Over the past few years, technology has proved to be both a means of empowerment and a platform for potential misuse. Across the world, while it has given rise to social and political movements such as #MeToo, the Occupy Wall Street movement and the Arab Spring, it has also fueled unrest and mistrust with the growing amount of fake information and hatred, political manipulation during elections, and harmful content that has the potential to spread swiftly across the globe via social media and other digital platforms. The live streaming of the New Zealand mosque killings, where 200 people reportedly watched the act, is a demonstration of the terrifying ways in which technology can be manipulated.
While the immediate shut down of several of the country’s social media sites after the Sri Lankan Easter Sunday bombings led some technology enthusiasts to applaud the decision, many also wondered whether technology was moving from being an enabler to a corrosive agent which could instil fear and hatred and threaten democracy.
A double-edged sword
This apprehension has been corroborated by findings from a recently released survey conducted by the Pew Research Centre. The survey, titled 'Mobile Technology and Its Social Impact Survey', 2018, conducted in 11 emerging economies, found that while a majority of those surveyed acknowledged the benefits of access to technology, many were also apprehensive about the risks associated with it.
Among the 11 countries surveyed, the majority in 10 of the countries felt that technology had made it easier to manipulate people with false information and rumours. A median of 64 per cent across the 11 countries also said that people should be very concerned about exposure to false or incorrect information while using their phones.
Similarly, while many of the respondents felt that social media has increased the influence of people in the political process, majority of the people in eight of these 11 countries also felt that the platforms have upped the risk of people being manipulated by domestic politicians.
Also, more than half of the respondents in eight countries also believed that the platforms could increase the risk of foreign players interfering in their country’s elections. While 73 per cent Columbians felt that there was a risk of manipulation by domestic politicians, in Vietnam only 39 per cent believed so. In India, 42 per cent of the respondents believed that social media had increased the ability of normal people to have a say in the political process, while 42 per cent also thought that it had made it easier for manipulation by domestic players.
India is amongst the nations that are most divided when it comes to perceptions of the benefits of technology and its possible dangers. Around 65 per cent of those surveyed in India felt that people are more aware of current events thanks to technology, however, 60 per cent also felt that technology has made it easier to manipulate people with false information and rumours.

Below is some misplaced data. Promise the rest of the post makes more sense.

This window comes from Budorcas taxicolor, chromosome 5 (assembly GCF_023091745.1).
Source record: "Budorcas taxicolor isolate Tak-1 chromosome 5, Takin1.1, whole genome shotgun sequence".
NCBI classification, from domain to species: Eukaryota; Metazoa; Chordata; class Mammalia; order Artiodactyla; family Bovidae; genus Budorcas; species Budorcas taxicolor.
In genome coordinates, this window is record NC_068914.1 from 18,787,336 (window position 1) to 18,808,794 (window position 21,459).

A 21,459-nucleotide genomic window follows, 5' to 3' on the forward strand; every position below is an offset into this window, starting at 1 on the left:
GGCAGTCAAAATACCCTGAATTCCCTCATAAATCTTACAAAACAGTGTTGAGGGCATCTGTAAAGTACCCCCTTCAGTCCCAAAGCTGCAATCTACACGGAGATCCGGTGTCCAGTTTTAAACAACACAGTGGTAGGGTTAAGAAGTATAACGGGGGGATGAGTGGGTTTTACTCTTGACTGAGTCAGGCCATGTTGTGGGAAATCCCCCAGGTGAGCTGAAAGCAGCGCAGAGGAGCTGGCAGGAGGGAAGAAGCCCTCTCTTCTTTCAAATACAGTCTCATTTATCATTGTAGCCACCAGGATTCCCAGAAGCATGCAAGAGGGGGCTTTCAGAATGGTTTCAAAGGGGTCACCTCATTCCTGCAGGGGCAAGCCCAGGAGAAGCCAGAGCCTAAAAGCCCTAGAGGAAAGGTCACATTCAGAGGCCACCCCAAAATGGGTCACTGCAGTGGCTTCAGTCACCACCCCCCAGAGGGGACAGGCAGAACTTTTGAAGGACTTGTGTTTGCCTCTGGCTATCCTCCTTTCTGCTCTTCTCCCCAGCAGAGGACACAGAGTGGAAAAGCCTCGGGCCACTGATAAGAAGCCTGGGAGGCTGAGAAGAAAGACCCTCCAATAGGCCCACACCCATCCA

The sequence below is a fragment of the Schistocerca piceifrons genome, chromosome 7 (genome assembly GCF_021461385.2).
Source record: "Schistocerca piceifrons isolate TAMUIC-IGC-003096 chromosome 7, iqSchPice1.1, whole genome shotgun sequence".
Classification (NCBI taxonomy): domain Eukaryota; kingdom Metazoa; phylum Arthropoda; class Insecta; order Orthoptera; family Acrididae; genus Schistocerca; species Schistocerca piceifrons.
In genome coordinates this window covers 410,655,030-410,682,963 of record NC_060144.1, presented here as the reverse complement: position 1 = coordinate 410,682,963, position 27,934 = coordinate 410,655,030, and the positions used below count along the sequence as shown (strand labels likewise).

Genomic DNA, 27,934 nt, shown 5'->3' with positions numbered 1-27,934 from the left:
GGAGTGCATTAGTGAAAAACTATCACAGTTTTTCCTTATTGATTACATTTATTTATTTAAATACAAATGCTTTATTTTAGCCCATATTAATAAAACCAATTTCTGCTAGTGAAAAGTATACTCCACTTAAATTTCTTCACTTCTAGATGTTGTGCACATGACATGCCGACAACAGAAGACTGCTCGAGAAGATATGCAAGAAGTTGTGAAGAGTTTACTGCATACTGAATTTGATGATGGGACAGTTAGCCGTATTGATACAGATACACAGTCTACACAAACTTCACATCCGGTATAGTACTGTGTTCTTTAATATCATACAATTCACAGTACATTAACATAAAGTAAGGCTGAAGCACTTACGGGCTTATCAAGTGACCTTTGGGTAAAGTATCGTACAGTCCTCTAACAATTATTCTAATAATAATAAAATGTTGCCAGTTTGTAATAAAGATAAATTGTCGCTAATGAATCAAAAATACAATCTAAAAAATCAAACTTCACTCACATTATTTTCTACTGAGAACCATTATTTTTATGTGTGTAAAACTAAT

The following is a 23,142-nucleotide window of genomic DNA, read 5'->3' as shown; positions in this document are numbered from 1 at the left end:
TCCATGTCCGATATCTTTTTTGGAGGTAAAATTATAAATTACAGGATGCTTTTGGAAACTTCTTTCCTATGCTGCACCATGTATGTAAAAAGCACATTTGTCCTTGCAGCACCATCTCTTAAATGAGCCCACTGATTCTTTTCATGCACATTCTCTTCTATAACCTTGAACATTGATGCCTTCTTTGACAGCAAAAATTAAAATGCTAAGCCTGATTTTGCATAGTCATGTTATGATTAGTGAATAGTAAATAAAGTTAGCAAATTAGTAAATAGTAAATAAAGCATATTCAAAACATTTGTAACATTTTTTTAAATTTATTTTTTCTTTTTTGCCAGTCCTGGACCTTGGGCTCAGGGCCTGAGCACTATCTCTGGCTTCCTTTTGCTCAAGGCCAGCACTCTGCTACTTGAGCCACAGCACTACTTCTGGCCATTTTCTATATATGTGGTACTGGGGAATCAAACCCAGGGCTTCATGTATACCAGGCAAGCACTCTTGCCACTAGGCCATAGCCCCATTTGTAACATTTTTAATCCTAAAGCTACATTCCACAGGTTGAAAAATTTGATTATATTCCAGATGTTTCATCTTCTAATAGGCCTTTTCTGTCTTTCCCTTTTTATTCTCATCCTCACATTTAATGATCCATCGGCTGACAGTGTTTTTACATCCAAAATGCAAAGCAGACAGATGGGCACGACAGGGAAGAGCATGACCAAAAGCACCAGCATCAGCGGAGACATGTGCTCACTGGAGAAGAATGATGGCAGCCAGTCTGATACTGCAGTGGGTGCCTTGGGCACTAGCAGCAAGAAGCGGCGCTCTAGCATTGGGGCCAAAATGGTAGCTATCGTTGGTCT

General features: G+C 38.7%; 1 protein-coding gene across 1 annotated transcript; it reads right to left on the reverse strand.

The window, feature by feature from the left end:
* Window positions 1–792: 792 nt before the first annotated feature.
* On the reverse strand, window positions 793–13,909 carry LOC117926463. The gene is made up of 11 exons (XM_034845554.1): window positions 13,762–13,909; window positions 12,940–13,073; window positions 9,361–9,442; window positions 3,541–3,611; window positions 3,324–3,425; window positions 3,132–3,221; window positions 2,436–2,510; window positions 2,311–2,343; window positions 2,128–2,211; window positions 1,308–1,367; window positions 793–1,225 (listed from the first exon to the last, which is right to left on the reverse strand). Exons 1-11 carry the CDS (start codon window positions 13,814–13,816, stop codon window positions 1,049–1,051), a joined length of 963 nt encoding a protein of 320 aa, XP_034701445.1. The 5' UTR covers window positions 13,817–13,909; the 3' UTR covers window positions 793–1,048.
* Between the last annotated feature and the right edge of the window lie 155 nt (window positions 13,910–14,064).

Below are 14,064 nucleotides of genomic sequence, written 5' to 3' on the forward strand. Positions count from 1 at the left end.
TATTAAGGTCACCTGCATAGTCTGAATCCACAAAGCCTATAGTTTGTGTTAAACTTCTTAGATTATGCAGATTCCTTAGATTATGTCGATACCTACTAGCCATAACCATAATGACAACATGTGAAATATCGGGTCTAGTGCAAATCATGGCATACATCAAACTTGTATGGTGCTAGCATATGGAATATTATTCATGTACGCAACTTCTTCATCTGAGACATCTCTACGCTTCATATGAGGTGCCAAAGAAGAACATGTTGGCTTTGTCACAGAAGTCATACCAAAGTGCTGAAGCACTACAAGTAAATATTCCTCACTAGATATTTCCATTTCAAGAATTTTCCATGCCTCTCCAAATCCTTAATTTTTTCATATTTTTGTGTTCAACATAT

Findings from the survey have also suggested that while more Indians are using mobile phones to get news, they also have mixed opinions of whether the information is correct or not. About four in ten Indians felt that mobile phones and the internet have had a good influence on politics.
Education, deciding factor
Education is a major deciding factor when it comes to perceptions. The survey has classified respondents based on their educational levels, as per UN International Standard Classification of Education. While those designated as ‘less education’ are those without secondary schooling, respondents with ‘more education’ are those with a higher level of education. Hence, as per the report, Indians who had a higher level of education were likely to be both pessimistic and optimistic about technology.
For example, while only 39 per cent of the less educated respondents felt that technology had made people more accepting of people with different views, among the more educated people, the figure was much higher - at 60 per cent.
A larger percentage of more educated respondents (77 per cent) felt that technology helped people stay up to date with current affairs as opposed to only 59 per cent of respondents who were in the ‘less educated’ category.
Immoral and dangerous content
Another concern shared by a large majority (79 per cent) of respondents from the 11 countries surveyed was children’s exposure to harmful and immoral content. 63 per cent of the people surveyed also stated that exposure to mobile phones has had a bad influence on their children.
However, parents are also taking steps to regulate what their children are watching. 52 per cent of the people surveyed said that limit how much time their child spends on their phone, while 50 per cent said that they monitor and regulate what their child is watching or doing on their phones.
The findings were from corroborated from surveys conducted by the Pew Research Center among 28,122 adults in 11 countries in 2018, apart from focus group studies conducted participants in Kenya, Mexico, the Philippines and Tunisia in March 2018.